Clinical gaze and manual tests to assess movement disorder after stroke are readily available to every physician and are currently used as a basis for clinical practice. However, there are some difficulties in evaluating interventions within patients and between studies. For example, resolution of clinical tests is low, rater dependency is variable and conditions are difficult to standardize[8, 9]. Little is known about responsiveness of the clinical tests to change. Ordinal scales are often misused as linear entities. Also, the measured construct of tests is not always taken into account when choosing a test for the assessment of stroke patients, i.e. improvement in tests on the domains of body structures and functions of the International Classification of Functioning, Disability and Health (ICF) do not automatically lead to improvement in the domains of activities and participation.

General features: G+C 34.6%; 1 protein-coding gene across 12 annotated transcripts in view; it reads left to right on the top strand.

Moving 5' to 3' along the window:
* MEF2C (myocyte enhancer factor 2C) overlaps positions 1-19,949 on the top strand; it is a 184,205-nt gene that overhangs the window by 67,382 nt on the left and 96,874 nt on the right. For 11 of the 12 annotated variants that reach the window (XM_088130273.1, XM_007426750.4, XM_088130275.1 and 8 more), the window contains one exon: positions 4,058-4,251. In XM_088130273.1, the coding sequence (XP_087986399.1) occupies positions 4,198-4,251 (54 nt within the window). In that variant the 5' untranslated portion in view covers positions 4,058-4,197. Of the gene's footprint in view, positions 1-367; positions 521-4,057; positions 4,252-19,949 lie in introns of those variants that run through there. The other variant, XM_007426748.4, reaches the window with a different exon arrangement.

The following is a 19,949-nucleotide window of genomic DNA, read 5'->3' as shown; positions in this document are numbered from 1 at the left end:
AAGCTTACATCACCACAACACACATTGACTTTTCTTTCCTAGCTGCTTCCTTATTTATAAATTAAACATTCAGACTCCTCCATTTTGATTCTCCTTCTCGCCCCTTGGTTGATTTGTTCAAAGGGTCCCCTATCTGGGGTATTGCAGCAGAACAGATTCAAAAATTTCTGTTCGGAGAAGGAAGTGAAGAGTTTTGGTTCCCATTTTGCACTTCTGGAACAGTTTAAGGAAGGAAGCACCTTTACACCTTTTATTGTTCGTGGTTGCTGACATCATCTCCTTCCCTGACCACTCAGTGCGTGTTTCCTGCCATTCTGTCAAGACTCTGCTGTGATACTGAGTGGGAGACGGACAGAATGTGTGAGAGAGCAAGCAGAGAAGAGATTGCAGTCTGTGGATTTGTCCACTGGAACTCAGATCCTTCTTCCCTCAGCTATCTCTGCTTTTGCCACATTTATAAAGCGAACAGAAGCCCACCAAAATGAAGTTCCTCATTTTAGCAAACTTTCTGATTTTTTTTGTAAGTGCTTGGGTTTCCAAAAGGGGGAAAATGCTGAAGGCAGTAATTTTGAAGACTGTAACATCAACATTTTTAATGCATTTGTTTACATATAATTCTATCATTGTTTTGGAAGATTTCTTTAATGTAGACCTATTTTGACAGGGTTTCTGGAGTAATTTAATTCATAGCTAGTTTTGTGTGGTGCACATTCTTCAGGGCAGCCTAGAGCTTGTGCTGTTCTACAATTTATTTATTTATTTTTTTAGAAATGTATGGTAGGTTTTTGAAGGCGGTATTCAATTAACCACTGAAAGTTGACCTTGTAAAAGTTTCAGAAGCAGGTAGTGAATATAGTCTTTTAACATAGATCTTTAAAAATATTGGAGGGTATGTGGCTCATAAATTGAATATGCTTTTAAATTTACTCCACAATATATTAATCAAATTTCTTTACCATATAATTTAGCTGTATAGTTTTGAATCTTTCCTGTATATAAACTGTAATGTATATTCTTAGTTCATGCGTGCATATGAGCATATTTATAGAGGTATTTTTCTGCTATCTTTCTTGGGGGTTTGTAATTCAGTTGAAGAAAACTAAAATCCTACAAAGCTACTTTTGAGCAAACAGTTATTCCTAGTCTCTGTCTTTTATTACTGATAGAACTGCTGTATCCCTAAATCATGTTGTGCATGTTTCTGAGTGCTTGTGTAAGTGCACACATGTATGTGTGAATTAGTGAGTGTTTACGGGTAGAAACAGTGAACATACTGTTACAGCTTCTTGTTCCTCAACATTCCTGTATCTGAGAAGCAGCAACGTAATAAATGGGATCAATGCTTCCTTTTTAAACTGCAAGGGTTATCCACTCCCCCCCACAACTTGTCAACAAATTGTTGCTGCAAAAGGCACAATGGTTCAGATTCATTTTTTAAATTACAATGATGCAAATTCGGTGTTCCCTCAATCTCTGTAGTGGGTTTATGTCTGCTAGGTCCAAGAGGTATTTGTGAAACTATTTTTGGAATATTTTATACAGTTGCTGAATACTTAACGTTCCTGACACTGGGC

Correct use of a meaningful pathophysiological construct will enable clinicians to target their expensive and labor intensive therapies such as botulinum toxin and exercise programs more efficiently and effectively. Evidently, this challenges the community of rehabilitation specialists to quantify and objectify the components of movement disorders according to their pathophysiological origin[10, 11] and their relevance for performance in the different ICF domains. For the domain of Body Structures and Body Functions this means that, first of all, input signals (e.g. velocity, force, angle) should be standardized to enable comparability and repeatability. Second, multiple measuring conditions should be applied to trigger the different pathophysiological components[10, 11], i.e. active tasks to study voluntary muscle properties, passive tasks to study passive tissue properties, and multiple measurement velocities to elicit stretch reflexive behavior. This will allow for differentiation in neural and non-neural components (see Table 1), and will enable clinicians to direct their therapies more precisely. Simultaneously used biomechanical and electrophysiological techniques can support the identification of active, passive and reflexive components and their complex (non linear) interactions.